Shotwell, James Thomson

Shotwell, James Thomson,

1874–1965, Canadian-American historian, b. Strathroy, Ont. A teacher of history at Columbia from 1900 and professor from 1908 to 1942, Shotwell also worked tirelessly to promote international understanding. He was an active member of several national and international labor, peace, and historical conferences, including the Paris Peace Conference (1918–19) and the conference at San Francisco (1945). He was director of the division of economics and history (1942–49) and president (1949–50) of the Carnegie Endowment for International Peace and served as chairman (1932–43) of the American committee on International Intellectual Cooperation of the League of Nations. Among his many works are An Introduction to the History of History (1922; rev. ed. The History of History, Vol. I, 1939), Plans and Protocols to End War (1925), War as an Instrument of National Policy (1929), The Origins of the International Labor Organization (1934), On the Rim of the Abyss (1936), The Great Decision (1944), and The Long Way to Freedom (1960). Shotwell was also coauthor of several authoritative studies on international relations and editor of Economic and Social History of the World War (150 vol., 1919–29).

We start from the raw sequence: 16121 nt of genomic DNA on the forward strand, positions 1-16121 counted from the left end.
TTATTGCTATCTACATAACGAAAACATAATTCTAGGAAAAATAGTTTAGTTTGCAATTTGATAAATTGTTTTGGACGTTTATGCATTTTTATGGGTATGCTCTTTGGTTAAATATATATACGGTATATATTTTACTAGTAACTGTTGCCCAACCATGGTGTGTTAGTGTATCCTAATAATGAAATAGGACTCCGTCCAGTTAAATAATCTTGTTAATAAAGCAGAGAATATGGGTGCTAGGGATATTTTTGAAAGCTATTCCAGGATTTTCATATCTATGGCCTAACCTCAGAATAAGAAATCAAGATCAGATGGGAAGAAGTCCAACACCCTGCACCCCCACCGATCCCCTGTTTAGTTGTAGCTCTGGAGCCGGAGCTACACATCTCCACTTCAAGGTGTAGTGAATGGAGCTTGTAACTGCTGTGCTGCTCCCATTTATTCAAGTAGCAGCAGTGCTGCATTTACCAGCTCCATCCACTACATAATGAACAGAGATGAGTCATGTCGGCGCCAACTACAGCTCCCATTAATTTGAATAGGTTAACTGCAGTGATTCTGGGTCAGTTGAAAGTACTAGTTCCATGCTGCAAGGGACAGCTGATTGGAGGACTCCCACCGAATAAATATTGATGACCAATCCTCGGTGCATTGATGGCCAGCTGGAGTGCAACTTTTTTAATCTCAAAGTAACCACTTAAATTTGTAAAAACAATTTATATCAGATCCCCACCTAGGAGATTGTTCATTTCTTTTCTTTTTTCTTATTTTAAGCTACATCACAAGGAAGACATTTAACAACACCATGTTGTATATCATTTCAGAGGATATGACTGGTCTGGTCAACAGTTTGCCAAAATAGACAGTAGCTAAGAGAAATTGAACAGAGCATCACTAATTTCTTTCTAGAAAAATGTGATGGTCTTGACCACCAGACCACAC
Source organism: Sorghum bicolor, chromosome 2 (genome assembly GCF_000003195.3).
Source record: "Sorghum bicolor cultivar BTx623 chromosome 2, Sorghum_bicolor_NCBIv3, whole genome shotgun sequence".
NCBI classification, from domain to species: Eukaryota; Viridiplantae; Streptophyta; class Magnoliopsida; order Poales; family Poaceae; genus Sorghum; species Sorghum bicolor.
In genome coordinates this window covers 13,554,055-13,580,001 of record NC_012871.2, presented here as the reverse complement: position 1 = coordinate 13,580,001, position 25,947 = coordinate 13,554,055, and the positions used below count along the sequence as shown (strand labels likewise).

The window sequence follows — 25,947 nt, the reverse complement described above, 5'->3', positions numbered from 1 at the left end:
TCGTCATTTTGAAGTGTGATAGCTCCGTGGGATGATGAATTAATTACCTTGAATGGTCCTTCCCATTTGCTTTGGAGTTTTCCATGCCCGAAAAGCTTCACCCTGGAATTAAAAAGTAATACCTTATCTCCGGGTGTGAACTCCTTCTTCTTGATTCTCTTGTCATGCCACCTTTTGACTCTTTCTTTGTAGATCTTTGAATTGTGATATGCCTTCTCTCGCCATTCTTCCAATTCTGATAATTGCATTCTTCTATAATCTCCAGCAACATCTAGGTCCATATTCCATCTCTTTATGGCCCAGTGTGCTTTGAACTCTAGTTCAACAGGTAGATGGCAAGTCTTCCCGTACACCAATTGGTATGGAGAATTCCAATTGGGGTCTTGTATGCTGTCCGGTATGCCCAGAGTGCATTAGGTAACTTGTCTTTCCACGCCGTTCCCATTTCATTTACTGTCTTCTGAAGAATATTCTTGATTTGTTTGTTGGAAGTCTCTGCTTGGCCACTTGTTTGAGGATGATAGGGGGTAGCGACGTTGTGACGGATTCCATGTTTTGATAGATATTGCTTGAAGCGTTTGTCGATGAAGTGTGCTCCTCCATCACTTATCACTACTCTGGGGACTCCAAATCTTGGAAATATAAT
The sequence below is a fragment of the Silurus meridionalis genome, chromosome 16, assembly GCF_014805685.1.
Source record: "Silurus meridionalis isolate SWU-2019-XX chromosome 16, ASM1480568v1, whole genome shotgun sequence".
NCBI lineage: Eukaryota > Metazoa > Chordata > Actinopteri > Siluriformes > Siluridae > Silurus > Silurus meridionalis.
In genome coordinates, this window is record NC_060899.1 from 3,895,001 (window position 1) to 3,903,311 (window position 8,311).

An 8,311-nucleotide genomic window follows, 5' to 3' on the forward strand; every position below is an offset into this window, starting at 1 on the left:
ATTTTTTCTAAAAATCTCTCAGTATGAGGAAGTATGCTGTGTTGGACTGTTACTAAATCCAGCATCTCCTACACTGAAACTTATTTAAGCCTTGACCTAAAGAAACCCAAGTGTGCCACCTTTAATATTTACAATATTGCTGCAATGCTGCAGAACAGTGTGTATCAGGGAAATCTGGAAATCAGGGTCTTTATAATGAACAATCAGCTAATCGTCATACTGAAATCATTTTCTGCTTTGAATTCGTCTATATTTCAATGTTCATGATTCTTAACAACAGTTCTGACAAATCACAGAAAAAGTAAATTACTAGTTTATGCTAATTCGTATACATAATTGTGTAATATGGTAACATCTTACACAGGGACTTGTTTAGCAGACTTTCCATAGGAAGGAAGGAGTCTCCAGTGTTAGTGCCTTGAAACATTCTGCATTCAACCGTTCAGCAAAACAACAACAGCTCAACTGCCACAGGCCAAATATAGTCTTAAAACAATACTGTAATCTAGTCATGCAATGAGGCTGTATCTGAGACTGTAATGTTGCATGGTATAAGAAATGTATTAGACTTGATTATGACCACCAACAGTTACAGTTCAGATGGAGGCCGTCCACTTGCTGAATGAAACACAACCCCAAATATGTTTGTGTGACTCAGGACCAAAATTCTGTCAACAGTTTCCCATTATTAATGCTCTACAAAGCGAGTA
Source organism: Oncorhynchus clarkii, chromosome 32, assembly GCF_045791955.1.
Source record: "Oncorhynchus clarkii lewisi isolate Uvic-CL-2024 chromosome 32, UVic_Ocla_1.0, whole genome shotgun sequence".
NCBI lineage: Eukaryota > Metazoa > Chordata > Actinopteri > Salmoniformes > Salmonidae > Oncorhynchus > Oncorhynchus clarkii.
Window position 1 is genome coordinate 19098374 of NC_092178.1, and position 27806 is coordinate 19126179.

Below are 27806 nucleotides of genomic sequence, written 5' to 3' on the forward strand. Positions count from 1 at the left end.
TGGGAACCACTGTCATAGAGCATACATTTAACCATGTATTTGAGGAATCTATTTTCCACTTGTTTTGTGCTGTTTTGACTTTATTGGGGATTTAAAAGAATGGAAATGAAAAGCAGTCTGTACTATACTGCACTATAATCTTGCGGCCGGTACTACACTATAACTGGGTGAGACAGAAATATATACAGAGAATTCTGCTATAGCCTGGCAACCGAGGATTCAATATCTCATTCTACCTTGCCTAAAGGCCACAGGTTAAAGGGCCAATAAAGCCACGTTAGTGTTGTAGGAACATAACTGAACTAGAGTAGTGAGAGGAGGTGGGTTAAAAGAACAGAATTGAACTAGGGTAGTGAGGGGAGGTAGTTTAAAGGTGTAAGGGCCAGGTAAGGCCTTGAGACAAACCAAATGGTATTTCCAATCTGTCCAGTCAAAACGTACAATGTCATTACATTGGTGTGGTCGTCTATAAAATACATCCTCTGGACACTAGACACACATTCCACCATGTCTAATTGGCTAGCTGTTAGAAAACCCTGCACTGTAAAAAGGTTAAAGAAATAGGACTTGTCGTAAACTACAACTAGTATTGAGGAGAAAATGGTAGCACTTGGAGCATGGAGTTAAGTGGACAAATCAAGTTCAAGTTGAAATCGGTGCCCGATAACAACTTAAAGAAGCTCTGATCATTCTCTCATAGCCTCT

See his autobiography (1961).

The Columbia Electronic Encyclopedia™ Copyright © 2013, Columbia University Press. Licensed from Columbia University Press. All rights reserved.

Shotwell, James Thomson

(1874–1965) historian, internationalist; born in Strathroy, Ontario, Canada. He came to the U.S.A. in 1898 and taught history at Columbia University (1905–42). He was an adviser to President Woodrow Wilson at the Paris Peace Conference (1919); he continued to promote his vision of collective security and this led to the Kellogg-Briand Peace Pact (1928). He served as president of the League of Nations Associates (1935–39), was chairman of the consultants to the U.S. delegation to the United Nations Conference in 1945, and was president of the Carnegie Endowment for International Peace (1949–50). He served as editor of what became the 152-volume work, Economic and Social History of the World War.
The Cambridge Dictionary of American Biography, by John S. Bowman. Copyright © Cambridge University Press 1995. Reproduced with permission.